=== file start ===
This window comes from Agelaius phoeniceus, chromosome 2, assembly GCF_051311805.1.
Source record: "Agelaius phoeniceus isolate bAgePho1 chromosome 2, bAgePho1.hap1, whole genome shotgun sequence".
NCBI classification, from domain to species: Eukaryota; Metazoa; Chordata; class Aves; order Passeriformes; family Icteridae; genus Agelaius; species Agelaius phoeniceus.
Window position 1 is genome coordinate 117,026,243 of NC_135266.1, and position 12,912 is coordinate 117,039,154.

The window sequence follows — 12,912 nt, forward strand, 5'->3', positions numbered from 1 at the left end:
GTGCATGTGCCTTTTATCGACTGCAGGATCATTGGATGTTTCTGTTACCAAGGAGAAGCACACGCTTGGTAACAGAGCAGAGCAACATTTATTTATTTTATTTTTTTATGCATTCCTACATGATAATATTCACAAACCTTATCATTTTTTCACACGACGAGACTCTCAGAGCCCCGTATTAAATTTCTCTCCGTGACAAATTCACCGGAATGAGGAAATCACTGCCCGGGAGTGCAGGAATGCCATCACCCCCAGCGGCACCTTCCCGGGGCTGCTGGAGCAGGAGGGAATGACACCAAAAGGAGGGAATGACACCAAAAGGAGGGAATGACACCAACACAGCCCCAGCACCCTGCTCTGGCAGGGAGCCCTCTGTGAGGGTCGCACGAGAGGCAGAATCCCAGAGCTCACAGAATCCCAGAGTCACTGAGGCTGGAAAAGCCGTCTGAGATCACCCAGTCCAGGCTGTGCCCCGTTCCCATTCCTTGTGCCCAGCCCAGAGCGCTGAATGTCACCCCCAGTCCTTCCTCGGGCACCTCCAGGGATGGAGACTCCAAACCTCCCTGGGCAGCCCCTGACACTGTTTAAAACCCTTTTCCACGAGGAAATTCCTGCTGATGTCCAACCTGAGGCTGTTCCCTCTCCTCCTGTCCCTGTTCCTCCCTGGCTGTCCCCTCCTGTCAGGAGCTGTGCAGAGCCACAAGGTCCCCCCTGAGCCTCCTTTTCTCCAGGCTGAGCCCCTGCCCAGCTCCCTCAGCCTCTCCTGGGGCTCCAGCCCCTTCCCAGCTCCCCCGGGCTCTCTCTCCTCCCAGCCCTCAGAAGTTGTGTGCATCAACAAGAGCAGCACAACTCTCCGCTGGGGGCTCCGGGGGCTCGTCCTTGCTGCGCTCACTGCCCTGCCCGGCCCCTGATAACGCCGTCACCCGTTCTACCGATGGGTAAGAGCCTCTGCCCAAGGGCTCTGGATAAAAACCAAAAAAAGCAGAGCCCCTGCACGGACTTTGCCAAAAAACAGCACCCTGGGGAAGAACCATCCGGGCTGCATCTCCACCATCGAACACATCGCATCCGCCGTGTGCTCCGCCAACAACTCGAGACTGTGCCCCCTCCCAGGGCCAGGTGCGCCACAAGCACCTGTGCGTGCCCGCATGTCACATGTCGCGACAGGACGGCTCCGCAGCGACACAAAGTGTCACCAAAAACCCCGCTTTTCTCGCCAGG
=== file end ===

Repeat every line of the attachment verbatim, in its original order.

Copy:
This window comes from Agelaius phoeniceus, chromosome 2, assembly GCF_051311805.1.
Source record: "Agelaius phoeniceus isolate bAgePho1 chromosome 2, bAgePho1.hap1, whole genome shotgun sequence".
NCBI classification, from domain to species: Eukaryota; Metazoa; Chordata; class Aves; order Passeriformes; family Icteridae; genus Agelaius; species Agelaius phoeniceus.
Window position 1 is genome coordinate 117,026,243 of NC_135266.1, and position 12,912 is coordinate 117,039,154.

The window sequence follows — 12,912 nt, forward strand, 5'->3', positions numbered from 1 at the left end:
GTGCATGTGCCTTTTATCGACTGCAGGATCATTGGATGTTTCTGTTACCAAGGAGAAGCACACGCTTGGTAACAGAGCAGAGCAACATTTATTTATTTTATTTTTTTATGCATTCCTACATGATAATATTCACAAACCTTATCATTTTTTCACACGACGAGACTCTCAGAGCCCCGTATTAAATTTCTCTCCGTGACAAATTCACCGGAATGAGGAAATCACTGCCCGGGAGTGCAGGAATGCCATCACCCCCAGCGGCACCTTCCCGGGGCTGCTGGAGCAGGAGGGAATGACACCAAAAGGAGGGAATGACACCAAAAGGAGGGAATGACACCAACACAGCCCCAGCACCCTGCTCTGGCAGGGAGCCCTCTGTGAGGGTCGCACGAGAGGCAGAATCCCAGAGCTCACAGAATCCCAGAGTCACTGAGGCTGGAAAAGCCGTCTGAGATCACCCAGTCCAGGCTGTGCCCCGTTCCCATTCCTTGTGCCCAGCCCAGAGCGCTGAATGTCACCCCCAGTCCTTCCTCGGGCACCTCCAGGGATGGAGACTCCAAACCTCCCTGGGCAGCCCCTGACACTGTTTAAAACCCTTTTCCACGAGGAAATTCCTGCTGATGTCCAACCTGAGGCTGTTCCCTCTCCTCCTGTCCCTGTTCCTCCCTGGCTGTCCCCTCCTGTCAGGAGCTGTGCAGAGCCACAAGGTCCCCCCTGAGCCTCCTTTTCTCCAGGCTGAGCCCCTGCCCAGCTCCCTCAGCCTCTCCTGGGGCTCCAGCCCCTTCCCAGCTCCCCCGGGCTCTCTCTCCTCCCAGCCCTCAGAAGTTGTGTGCATCAACAAGAGCAGCACAACTCTCCGCTGGGGGCTCCGGGGGCTCGTCCTTGCTGCGCTCACTGCCCTGCCCGGCCCCTGATAACGCCGTCACCCGTTCTACCGATGGGTAAGAGCCTCTGCCCAAGGGCTCTGGATAAAAACCAAAAAAAGCAGAGCCCCTGCACGGACTTTGCCAAAAAACAGCACCCTGGGGAAGAACCATCCGGGCTGCATCTCCACCATCGAACACATCGCATCCGCCGTGTGCTCCGCCAACAACTCGAGACTGTGCCCCCTCCCAGGGCCAGGTGCGCCACAAGCACCTGTGCGTGCCCGCATGTCACATGTCGCGACAGGACGGCTCCGCAGCGACACAAAGTGTCACCAAAAACCCCGCTTTTCTCGCCAGG